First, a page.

Camel Biography

Camel was formed in late 1971 by three former members of Philip Goodhand-Tait’s backing band, Doug Ferguson (4 April 1947, Carlisle, Cumbria, England; bass), Andy Ward (b. 28 September 1952, Epsom, Surrey, England; drums) and Andy Latimer (b. 17 May 1947, Guildford, Surrey, England; guitar, flute, vocals), and Pete Bardens (b. Peter Bardens, 19 June 1945, Westminster, London, England, d. 22 January 2002, Los Angeles, California, USA; keyboards). Bardens, whose pedigree included stints with Them and Shotgun Express, dominated the band’s sound to the extent that they came to be known as Peter Bardens’ Camel, in deference to Peter Frampton’s Camel. As regular performers on the UK college circuit, it took an adaptation of the Paul Gallico children’s story, The Snow Goose, to put this foremost progressive band into the UK Top 30 in 1975. After the release of the following year’s Moonmadness, Ferguson departed, to be replaced by ex-Caravan member Richard Sinclair. With session saxophonist Mel Collins playing an increasingly important role, the band consolidated their position with the Top 30 albums Rain Dances (1977) and Breathless (1978). Although their success preceded the rise of the punk/new wave movement, the band’s image as outdated progressive rockers threatened their future. However, they survived, but not without some changes to the line-up and consequently, the style of music, which began to embrace more compact song structures. Bardens left the band in July 1978, and was replaced by keyboard players Jan Schelhaas (another ex-Caravan member) and Dave Sinclair. The two Sinclairs had left by the time Kit Watkins (keyboards) and Colin Bass (bass) were recruited to help record I Can See Your House From Here. Ward departed in 1982 after suffering a severe hand injury, leaving Latimer as the only remaining original member. He was joined on the band’s final studio album for Decca Records, 1985’s Pressure Points, by Bass, Ton Scherpenzeel (keyboards), Chris Rainbow (vocals) and Paul Burgess (drums).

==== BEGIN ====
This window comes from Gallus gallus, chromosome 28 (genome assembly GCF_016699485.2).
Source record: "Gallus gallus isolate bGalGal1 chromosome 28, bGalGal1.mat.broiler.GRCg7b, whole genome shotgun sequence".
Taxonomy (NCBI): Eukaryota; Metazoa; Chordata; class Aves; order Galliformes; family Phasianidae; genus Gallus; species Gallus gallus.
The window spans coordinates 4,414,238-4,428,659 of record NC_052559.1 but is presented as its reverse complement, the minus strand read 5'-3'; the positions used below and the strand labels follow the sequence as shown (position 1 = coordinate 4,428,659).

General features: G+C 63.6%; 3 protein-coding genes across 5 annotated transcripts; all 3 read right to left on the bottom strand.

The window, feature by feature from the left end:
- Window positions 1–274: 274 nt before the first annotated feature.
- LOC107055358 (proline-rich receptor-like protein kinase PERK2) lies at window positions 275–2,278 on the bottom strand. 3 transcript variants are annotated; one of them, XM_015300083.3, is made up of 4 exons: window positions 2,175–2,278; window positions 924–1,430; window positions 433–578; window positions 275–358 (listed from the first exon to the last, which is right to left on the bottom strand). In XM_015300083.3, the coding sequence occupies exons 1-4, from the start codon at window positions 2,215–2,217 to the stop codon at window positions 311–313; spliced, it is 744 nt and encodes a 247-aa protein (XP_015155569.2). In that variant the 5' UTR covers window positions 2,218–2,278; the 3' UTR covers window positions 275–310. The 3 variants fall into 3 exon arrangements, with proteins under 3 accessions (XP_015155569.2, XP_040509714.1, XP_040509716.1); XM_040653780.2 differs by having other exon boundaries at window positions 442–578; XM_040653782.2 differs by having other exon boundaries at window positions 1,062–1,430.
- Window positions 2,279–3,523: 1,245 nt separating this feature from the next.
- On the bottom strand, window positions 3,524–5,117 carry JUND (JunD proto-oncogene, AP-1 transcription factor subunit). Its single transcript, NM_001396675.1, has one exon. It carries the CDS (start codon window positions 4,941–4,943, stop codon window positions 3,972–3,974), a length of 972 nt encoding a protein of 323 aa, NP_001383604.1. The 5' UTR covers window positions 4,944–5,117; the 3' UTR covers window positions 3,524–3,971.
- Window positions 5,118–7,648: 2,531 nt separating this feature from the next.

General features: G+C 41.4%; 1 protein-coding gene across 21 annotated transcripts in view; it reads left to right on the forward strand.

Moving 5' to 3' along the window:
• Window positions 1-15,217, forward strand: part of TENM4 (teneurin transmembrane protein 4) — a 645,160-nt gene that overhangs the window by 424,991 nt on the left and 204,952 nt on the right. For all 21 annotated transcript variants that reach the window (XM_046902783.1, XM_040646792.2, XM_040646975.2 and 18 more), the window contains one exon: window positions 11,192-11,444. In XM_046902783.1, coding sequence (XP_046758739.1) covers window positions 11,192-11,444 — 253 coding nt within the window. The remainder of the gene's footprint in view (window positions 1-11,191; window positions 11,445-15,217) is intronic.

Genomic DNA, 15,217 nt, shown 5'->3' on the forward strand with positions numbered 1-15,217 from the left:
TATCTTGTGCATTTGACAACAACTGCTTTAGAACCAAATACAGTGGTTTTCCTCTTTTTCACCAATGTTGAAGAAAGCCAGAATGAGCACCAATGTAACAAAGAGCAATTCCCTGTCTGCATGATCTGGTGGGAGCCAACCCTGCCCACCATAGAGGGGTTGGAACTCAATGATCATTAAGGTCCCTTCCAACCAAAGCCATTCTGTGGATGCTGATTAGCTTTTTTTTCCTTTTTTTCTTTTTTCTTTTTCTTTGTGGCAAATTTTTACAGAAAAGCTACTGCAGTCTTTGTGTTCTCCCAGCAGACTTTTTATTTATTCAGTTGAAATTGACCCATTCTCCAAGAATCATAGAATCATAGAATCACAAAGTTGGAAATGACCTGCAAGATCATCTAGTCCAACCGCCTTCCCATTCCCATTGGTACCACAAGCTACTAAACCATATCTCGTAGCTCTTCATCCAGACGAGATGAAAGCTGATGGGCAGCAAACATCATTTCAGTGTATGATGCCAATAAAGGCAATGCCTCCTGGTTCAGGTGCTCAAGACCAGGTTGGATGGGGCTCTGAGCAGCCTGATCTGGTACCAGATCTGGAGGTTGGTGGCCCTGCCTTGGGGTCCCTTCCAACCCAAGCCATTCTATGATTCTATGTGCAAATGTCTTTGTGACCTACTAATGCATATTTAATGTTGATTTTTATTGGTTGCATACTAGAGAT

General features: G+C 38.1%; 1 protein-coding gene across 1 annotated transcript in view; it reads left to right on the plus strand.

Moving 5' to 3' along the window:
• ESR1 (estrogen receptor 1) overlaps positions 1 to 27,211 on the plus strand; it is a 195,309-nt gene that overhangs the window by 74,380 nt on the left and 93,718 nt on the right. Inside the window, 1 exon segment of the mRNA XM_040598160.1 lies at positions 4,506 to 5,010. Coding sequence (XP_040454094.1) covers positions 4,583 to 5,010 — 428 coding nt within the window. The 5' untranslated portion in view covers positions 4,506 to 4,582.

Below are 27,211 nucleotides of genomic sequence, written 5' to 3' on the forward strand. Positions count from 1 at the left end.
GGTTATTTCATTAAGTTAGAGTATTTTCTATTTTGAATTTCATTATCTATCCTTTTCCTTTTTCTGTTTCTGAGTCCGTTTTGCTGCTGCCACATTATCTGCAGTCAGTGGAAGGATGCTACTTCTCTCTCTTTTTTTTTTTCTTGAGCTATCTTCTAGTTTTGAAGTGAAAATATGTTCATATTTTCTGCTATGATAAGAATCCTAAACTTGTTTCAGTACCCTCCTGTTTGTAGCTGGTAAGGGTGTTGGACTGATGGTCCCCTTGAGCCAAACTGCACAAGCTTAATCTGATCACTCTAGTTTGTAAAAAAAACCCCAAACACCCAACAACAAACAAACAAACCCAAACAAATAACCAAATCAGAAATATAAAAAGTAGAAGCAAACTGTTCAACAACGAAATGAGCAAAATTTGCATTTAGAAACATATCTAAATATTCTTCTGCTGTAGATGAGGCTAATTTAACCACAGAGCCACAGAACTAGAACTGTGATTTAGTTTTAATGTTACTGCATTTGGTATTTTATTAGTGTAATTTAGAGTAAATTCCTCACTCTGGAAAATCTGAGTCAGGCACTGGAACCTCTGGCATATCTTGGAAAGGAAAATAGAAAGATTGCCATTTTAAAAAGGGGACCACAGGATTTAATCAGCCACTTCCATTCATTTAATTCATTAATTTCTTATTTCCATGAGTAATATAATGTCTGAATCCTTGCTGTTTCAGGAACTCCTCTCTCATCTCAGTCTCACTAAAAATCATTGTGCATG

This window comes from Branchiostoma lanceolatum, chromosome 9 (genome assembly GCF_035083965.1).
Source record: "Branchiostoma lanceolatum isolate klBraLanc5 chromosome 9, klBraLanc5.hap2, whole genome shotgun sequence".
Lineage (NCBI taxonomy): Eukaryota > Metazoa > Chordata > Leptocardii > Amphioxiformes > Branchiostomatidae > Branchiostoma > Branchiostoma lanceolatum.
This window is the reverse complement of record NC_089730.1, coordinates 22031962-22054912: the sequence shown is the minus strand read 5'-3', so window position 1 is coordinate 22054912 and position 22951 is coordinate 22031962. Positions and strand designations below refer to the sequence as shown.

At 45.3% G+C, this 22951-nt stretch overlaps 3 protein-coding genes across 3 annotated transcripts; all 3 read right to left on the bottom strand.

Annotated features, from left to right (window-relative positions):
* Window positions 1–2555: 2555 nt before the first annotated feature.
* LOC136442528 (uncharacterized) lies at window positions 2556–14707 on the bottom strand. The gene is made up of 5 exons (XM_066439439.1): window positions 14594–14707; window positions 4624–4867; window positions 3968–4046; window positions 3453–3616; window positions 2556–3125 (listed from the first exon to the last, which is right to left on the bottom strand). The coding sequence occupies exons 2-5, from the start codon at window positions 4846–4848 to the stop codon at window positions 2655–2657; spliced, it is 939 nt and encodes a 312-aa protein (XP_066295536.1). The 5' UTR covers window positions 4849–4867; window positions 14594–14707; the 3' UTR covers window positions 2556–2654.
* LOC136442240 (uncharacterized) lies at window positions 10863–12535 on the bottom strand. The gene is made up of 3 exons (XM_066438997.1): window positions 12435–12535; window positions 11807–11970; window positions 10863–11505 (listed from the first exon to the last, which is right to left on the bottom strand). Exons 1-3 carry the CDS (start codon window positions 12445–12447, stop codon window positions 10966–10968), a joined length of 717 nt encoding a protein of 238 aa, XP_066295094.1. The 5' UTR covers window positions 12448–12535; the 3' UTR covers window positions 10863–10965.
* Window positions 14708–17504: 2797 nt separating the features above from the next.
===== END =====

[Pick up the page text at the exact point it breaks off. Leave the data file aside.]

After being dropped by Decca, Latimer then became involved in a lengthy legal battle with former manager Geoff Jukes. When judgement was passed in his favour, Latimer moved to California and founded his own label, Camel Productions. The first new Camel album in over five years, Dust And Dreams, was released in 1991. Never Let Go, recorded during the band’s 20th anniversary tour, saw Latimer joined by Bass, Burgess and Mickey Simmonds (keyboards). Subsequent albums have also appeared on the Camel Productions label. Original member Pete Bardens passed away in 2002.

Source: The Encyclopedia of Popular Music by Colin Larkin. Licensed from Muze.

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